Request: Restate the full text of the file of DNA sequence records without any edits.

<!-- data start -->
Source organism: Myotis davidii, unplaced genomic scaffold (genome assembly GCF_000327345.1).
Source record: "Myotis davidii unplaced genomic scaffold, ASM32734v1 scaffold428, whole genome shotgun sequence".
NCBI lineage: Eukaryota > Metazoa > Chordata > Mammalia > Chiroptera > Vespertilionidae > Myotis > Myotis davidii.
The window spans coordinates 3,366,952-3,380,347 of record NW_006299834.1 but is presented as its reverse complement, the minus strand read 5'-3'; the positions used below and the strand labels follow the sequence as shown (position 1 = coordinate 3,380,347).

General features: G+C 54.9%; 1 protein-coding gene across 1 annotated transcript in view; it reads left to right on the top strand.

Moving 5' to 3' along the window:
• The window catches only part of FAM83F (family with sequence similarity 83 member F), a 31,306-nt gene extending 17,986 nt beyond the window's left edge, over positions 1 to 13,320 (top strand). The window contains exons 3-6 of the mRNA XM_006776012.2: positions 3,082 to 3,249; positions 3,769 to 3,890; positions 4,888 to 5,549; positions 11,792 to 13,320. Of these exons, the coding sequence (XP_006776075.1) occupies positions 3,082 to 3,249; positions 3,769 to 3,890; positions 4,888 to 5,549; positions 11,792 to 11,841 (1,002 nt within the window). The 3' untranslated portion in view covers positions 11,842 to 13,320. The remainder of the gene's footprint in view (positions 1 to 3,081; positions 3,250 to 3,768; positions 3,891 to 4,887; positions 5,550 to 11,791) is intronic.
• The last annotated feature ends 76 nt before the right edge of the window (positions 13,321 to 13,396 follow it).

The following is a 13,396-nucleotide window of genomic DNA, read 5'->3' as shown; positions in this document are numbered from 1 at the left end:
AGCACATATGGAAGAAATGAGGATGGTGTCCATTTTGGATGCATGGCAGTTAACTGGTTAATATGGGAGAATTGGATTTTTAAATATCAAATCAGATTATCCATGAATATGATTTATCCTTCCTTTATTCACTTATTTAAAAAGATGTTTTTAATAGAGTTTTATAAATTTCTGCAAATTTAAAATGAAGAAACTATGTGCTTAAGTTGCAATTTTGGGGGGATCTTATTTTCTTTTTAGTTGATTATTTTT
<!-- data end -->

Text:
Source organism: Myotis davidii, unplaced genomic scaffold (genome assembly GCF_000327345.1).
Source record: "Myotis davidii unplaced genomic scaffold, ASM32734v1 scaffold428, whole genome shotgun sequence".
NCBI lineage: Eukaryota > Metazoa > Chordata > Mammalia > Chiroptera > Vespertilionidae > Myotis > Myotis davidii.
The window spans coordinates 3,366,952-3,380,347 of record NW_006299834.1 but is presented as its reverse complement, the minus strand read 5'-3'; the positions used below and the strand labels follow the sequence as shown (position 1 = coordinate 3,380,347).

General features: G+C 54.9%; 1 protein-coding gene across 1 annotated transcript in view; it reads left to right on the top strand.

Moving 5' to 3' along the window:
• The window catches only part of FAM83F (family with sequence similarity 83 member F), a 31,306-nt gene extending 17,986 nt beyond the window's left edge, over positions 1 to 13,320 (top strand). The window contains exons 3-6 of the mRNA XM_006776012.2: positions 3,082 to 3,249; positions 3,769 to 3,890; positions 4,888 to 5,549; positions 11,792 to 13,320. Of these exons, the coding sequence (XP_006776075.1) occupies positions 3,082 to 3,249; positions 3,769 to 3,890; positions 4,888 to 5,549; positions 11,792 to 11,841 (1,002 nt within the window). The 3' untranslated portion in view covers positions 11,842 to 13,320. The remainder of the gene's footprint in view (positions 1 to 3,081; positions 3,250 to 3,768; positions 3,891 to 4,887; positions 5,550 to 11,791) is intronic.
• The last annotated feature ends 76 nt before the right edge of the window (positions 13,321 to 13,396 follow it).

The following is a 13,396-nucleotide window of genomic DNA, read 5'->3' as shown; positions in this document are numbered from 1 at the left end:
AGCACATATGGAAGAAATGAGGATGGTGTCCATTTTGGATGCATGGCAGTTAACTGGTTAATATGGGAGAATTGGATTTTTAAATATCAAATCAGATTATCCATGAATATGATTTATCCTTCCTTTATTCACTTATTTAAAAAGATGTTTTTAATAGAGTTTTATAAATTTCTGCAAATTTAAAATGAAGAAACTATGTGCTTAAGTTGCAATTTTGGGGGGATCTTATTTTCTTTTTAGTTGATTATTTTT